Indian agency denies security lapse in ID card project; ZDNet defends report

March 25, 2018 6:02 pm

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NEW DELHI (Reuters) – Tech news site ZDNet said on Sunday it stood by its report that identified a security vulnerability in data-linked to Aadhaar – India’s national identity card project, after a semi-government agency that manages the database sought to discredit the report.

A woman goes through the process of finger scanning for the Unique Identification (UID) database system, also known as Aadhaar, at a registration centre in New Delhi, India, January 17, 2018. Picture taken January 17, 2018. REUTERS/Saumya Khandelwal

ZDNet reported here that a data leak on a system run by a state-owned utility company could allow access to private information of holders of the biometric “Aadhaar” ID cards, exposing their names, their unique 12-digit identity numbers, and their bank details.

The Unique Identification Authority of India (UIDAI), which manages the Aadhaar program, said “there is no truth in this story,” in a statement late on Saturday.

ZDNet’s global editor-in-chief Larry Dignan said in an email to Reuters on Sunday the publication stood by its report. Dignan said they spent weeks compiling evidence and verifying facts.

“We spent weeks reaching out to the Indian authorities, specifically UIDAI, to responsibly disclose the security issue, and we heard nothing back — and no action was taken until after we published our story,” said Dignan.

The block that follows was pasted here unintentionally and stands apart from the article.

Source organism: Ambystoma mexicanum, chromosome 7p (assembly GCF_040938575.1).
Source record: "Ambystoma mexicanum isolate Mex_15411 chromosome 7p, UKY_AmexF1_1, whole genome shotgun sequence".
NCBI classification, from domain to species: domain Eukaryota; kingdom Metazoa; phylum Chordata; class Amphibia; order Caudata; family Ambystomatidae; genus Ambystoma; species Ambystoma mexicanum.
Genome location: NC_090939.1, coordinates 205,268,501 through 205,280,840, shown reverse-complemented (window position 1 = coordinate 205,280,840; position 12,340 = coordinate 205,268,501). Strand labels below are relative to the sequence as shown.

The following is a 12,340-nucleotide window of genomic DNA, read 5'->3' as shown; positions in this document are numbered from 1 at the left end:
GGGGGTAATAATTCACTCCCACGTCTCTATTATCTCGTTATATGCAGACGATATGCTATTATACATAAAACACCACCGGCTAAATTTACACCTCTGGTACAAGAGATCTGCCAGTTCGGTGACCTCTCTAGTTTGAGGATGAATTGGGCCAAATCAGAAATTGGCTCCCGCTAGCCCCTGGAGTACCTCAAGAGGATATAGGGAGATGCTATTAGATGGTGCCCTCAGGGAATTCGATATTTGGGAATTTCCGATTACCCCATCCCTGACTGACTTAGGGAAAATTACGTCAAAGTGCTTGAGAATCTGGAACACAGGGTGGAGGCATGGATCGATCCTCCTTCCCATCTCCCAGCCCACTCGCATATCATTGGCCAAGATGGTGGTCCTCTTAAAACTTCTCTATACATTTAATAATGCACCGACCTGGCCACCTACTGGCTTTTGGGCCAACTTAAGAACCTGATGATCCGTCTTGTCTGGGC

UIDAI sought to downplay the report stating that even if the claims in the story were true, it would raise security concerns with the database of the utility company and not with the security of UIDAI’s Aadhaar database. UIDAI said it is “contemplating legal action against ZDNet”.

Multiple researchers and journalists, who have identified loopholes in India’s massive national identity card project, say they have been harassed here by some government agencies and slapped with criminal cases because of their work.

Aadhaar is a biometric identification card that is becoming integral to the digitisation of India’s economy, with over 1.1 billion users it is the world’s largest such database.

Indians have been asked to furnish their Aadhaar numbers for a host of transactions including accessing bank accounts, paying taxes, receiving subsidies, acquiring a mobile number, settling a property deal and registering a marriage.

The government’s demands for Aadhaar linkage for multiple services is currently being challenged here in India’s Supreme Court.

At the same time, security researchers and journalists have highlighted multiple vulnerabilities and data leaks tied to the program. UIDAI has sought to downplay the reports and last week it said the biometric data was safe from hacking as the storage facility was not connected to the internet.

Reporting by Malini Menon; Writing by Malini Menon and Krishna N. Das; Editing by Andrew Bolton, Euan Rocha and David Evans

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